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What is Student life Like ?

What is the main difference between Student Life at A Levels and at University
Reply 1
The main difference? Independence
"Main" difference? - such a broad question

As a tutor myself I would hope that one main difference is intellectual - but I teach a non-science area so this might be less true in other topic areas

You will move from 'taught material' in to 'contested knowledge', from learning the right answer (and applying it in the correct way to pass an exam) to being critical of knowledge and constructing balanced argument - you will learn to think differently
(edited 4 months ago)
Original post by respected-tutu
What is the main difference between Student Life at A Levels and at University


You have to do more independent study.

You have to be more proactive about your work rather than expecting to learn everything in class. You have to put in the extra time or work for understanding, to practise or to deepen your knowledge.

You also learn how to critically think and write.

Oluwatosin 3rd year student University of Huddersfield
Original post by respected-tutu
What is the main difference between Student Life at A Levels and at University

Hi @respected-tutu,

There are lots of difference both in the way that you are required to study and general life as a student whether you choose to live at home or move out. In terms of study, a lot more of it is independent when at university and you won't be taught all of the material that you need but rather are expected to independently read around certain materials and prepare for workshops which are much more a group discussion rather than directed study with a teacher standing at the front of the classroom. Of course, this does vary slightly depending on what you choose to study but I would prepare yourself to be a lot more independent when moving to university.

In terms of general life, every student experiences something different but I would say even if you choose to live at home you become more independent as your timetable does not reflect a school day with different hours and requirements. If you choose to live away from your family home then your life will become very different as you will become responsible for every aspect of your life such as cooking, cleaning, budgeting etc. It also is different in the sense that you live with other young people meaning I spent a lot more time socialising in my years at undergrad than I did in A levels because the opportunity to do so is much greater.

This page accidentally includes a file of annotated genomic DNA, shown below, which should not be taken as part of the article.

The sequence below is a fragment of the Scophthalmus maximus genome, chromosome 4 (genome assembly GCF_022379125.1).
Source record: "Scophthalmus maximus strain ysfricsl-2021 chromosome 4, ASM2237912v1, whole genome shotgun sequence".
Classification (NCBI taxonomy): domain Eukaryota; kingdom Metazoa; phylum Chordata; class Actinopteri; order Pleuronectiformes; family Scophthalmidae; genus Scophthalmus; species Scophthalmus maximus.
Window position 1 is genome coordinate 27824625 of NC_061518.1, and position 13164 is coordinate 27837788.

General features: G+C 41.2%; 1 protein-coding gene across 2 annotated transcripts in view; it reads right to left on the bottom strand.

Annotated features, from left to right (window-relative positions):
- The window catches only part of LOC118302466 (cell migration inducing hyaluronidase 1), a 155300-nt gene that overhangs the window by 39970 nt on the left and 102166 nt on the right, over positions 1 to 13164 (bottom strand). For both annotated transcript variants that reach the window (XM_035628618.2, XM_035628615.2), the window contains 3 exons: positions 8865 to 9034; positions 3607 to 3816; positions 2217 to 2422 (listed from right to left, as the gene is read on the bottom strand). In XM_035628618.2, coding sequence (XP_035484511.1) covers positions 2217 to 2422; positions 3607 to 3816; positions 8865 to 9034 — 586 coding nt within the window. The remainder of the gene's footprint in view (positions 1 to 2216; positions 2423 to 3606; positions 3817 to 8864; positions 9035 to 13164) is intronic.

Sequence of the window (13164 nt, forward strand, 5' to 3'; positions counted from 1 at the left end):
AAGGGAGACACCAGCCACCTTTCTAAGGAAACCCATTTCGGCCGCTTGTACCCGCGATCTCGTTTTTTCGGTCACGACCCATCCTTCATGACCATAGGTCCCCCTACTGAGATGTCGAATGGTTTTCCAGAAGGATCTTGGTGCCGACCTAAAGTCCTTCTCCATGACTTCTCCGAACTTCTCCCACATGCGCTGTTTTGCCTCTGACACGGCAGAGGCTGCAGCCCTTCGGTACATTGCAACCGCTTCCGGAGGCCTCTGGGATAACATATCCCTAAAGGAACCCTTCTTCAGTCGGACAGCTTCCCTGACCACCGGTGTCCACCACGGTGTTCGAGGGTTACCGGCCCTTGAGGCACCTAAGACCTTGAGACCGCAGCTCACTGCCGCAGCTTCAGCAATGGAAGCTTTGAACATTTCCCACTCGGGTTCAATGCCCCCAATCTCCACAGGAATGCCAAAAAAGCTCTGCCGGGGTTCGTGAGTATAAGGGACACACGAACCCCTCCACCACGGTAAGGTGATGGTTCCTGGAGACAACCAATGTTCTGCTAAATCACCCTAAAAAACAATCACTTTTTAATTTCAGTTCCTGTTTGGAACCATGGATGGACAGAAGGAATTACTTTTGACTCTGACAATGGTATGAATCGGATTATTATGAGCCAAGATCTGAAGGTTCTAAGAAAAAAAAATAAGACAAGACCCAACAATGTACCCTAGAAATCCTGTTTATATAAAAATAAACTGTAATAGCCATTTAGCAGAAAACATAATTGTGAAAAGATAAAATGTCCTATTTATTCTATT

University is great fun and I wholeheartedly recommend going whatever you choose to study and wherever you choose to study it :smile:

I hope this helps and good luck!

Original post by respected-tutu
What is the main difference between Student Life at A Levels and at University

Hey there @respected-tutu !

It is basically as others have said, more independence. For example, at A Levels you're given set homework to complete whereas at uni level it's never specifically said that you have to go away and do something, you've just got to go and do your own independent study on the side. No one is really telling you what to do or what's expected of you because at the end of the day you're the one paying for it. There's also the opportunity to go on nights out and socialise with new people which I felt was never really pushed at A Levels. Student Unions are always renowned for offering opportunities for students to meet new people and get involved with outside interests and things they love doing. There's also the freedom of living alone which can be a big adjustment for some but it's basically like having one long-term sleepover with the lifelong friends you may or may not meet.

Hope this helped!
Lucy - Digital Student Ambassador SHU
Original post by respected-tutu
What is the main difference between Student Life at A Levels and at University


That's a good question, I think for me it's been the amount of responsibility. It has increased manifold from when I was in high school, and I feel it's way more given that I'm an international student too.